The final deadline for the Buffalo Bills to make a firm decision on the future of Tyrod Taylor is quickly approaching. The situation regarding Taylor and the Bills has been heavily dissected since he signed his unique contract extension this past August.
As the situation nears its resolution point, there are two main questions that are being asked, in one way or another:
- Should the Bills pick up the remainder of Taylor’s deal?
- Will the Bills pick up the remainder of Taylor’s deal?
There have been many national and local writers who have weighed in on the subject. Generally speaking, it seems like the answer to the first question is a resounding “yes”. Glancing at the mock drafts that are out there, though, would lead one to believe that the same group thinks the answer to the second question is “no”.
Why is that the case? Why are so many sportswriters convinced that the Bills are going to make what they feel would be the wrong choice?
Point: Taylor was benched for Week 17 last season
Counterpoint: A lot has changed in the last month and a half
Tyrod’s benching prior to the season finale against the New York Jets, after Rex Ryan was fired, seemed to be the tipping point for most observers. That seemed to primarily stem from the fact that Anthony Lynn implied that the front office decision makers didn’t want to risk triggering Taylor’s injury clause in what he termed a “business decision“.
That game was played on January 1. Since then, the market for available quarterbacks has developed, the names of early entrants to the NFL Draft have been finalized, and in the next couple of weeks (prior to the deadline), the NFL Scouting Combine will take place in Indianapolis. The Bills also have a new coaching staff in place, which leads me to my next point:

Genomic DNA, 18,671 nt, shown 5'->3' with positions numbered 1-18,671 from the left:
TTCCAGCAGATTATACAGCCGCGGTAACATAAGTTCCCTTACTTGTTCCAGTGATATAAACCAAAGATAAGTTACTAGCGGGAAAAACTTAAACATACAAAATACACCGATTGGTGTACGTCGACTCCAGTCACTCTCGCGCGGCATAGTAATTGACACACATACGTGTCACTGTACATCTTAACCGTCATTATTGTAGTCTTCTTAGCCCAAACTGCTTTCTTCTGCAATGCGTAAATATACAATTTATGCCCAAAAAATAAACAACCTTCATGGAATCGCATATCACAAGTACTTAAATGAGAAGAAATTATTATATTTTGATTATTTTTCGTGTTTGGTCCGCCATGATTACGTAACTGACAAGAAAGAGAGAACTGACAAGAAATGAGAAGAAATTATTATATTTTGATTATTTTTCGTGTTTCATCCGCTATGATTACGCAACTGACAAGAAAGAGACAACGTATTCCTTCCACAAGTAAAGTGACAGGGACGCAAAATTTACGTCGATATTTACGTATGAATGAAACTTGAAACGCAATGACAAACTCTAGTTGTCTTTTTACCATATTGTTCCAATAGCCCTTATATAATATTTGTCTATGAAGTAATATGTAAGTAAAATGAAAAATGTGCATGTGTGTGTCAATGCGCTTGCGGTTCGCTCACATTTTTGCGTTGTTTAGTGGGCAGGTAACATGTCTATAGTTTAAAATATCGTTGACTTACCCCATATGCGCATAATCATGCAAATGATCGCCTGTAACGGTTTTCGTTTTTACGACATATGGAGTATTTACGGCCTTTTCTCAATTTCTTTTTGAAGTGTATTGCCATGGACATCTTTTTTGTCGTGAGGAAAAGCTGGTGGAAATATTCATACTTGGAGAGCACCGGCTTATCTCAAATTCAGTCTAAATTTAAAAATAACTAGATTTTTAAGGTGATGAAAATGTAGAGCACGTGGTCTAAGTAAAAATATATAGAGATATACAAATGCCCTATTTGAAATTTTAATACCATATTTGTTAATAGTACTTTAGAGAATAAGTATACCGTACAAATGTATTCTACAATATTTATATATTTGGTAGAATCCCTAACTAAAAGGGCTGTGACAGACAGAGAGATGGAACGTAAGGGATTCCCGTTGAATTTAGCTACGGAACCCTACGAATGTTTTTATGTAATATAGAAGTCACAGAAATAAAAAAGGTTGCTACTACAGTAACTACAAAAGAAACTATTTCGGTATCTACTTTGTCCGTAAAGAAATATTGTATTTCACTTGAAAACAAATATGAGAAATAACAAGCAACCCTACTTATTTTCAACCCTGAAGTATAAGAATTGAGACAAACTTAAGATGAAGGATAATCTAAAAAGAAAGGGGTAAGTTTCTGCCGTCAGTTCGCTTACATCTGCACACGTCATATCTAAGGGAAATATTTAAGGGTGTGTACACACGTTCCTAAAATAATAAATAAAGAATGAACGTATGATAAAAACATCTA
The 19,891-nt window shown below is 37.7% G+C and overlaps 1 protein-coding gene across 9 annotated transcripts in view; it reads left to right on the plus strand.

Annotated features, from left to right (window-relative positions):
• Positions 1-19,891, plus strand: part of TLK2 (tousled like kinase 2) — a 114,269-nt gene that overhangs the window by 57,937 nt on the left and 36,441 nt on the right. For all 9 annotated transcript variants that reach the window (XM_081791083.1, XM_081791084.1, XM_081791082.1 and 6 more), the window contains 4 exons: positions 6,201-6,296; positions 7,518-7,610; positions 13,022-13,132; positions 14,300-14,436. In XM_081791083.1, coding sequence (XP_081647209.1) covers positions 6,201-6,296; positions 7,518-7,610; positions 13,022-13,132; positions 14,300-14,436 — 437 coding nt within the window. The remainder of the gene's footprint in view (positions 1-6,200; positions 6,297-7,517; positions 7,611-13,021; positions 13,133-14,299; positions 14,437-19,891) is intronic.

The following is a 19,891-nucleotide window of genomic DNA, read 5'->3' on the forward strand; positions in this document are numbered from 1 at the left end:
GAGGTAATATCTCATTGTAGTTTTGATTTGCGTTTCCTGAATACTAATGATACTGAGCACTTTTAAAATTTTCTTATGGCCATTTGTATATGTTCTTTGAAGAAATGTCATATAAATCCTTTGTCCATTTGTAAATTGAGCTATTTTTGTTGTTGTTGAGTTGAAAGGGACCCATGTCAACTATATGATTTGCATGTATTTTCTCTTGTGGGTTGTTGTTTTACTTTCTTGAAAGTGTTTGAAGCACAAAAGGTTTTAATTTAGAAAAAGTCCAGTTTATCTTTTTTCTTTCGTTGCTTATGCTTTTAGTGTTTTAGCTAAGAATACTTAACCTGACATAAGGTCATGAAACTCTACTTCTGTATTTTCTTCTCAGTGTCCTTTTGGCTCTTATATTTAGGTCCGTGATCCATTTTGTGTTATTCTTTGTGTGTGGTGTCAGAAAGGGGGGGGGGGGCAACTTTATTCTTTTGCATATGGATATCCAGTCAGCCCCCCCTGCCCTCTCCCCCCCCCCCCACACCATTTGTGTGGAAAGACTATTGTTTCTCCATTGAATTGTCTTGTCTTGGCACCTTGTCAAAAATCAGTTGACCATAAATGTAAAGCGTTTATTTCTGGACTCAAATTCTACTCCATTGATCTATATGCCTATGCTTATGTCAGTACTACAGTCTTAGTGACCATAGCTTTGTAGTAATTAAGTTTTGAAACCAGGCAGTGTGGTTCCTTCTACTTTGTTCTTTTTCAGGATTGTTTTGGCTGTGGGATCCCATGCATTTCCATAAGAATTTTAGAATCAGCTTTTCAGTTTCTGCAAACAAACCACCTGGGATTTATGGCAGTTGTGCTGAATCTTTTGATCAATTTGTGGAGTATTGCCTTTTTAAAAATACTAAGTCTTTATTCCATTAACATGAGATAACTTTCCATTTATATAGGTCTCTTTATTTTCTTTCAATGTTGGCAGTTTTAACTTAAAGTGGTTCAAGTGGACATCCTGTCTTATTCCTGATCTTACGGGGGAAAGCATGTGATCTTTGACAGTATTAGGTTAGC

Point: Taylor lost his biggest supporter in Rex Ryan
Counterpoint: Sean McDermott’s coaching staff seems to be built for a QB like Tyrod
Rex was known to be a very big fan of Taylor, wanting to acquire him for about as long as he’d been in the league. It’s also been reported that, while Rex was on the outs anyway, his firing was accelerated primarily due to the decision to bench Taylor prior to the final game of the season.
What isn’t known, however, is how McDermott feels about Taylor. He hasn’t really said much with regard to how he feels about keeping Taylor in town (for that matter, he hasn’t really said much about anything), so we can’t go off of his words in deciphering his feelings.
What we can do, though, is look at some circumstantial evidence on the staff itself. McDermott, for his part, spent the previous six seasons as the Carolina Panthers‘ defensive coordinator, where his unit practiced against another mobile quarterback, Cam Newton. His offensive coordinator, Rick Dennison, coached Taylor for a year in Baltimore and runs a system that would seem to play to Taylor’s strengths. The quarterbacks coach, David Culley, has spent the last two decades coaching wide receivers who share many of the athletic gifts that Taylor brings to the table (not to mention that the last quarterback who played under him as a position coach went on to become the NFL’s all-time leader in return yardage).
That’s a coaching staff that seems to be built for someone in the mold of Tyrod Taylor. Now, yes, I know that Sean McDermott doesn’t have roster control, but I would expect him to have some pull when it comes to the starting quarterback.
Point: Taylor isn’t willing to take a pay cut
Counterpoint: A restructure without a pay cut is possible and just as useful
The biggest bit of “news” around the situation that’s broken in the last few weeks was the tidbit from Vic Carucci that Taylor isn’t willing to accept a pay cut to remain with the team. That shouldn’t come as a surprise to anybody, given the current market outlook for free agent quarterbacks and the cap space available to the teams that need one. If Taylor hit the open market, he could easily fetch a nine-figure deal from the likes of the Cleveland Browns or San Francisco 49ers.
There is an important point, though, that was …
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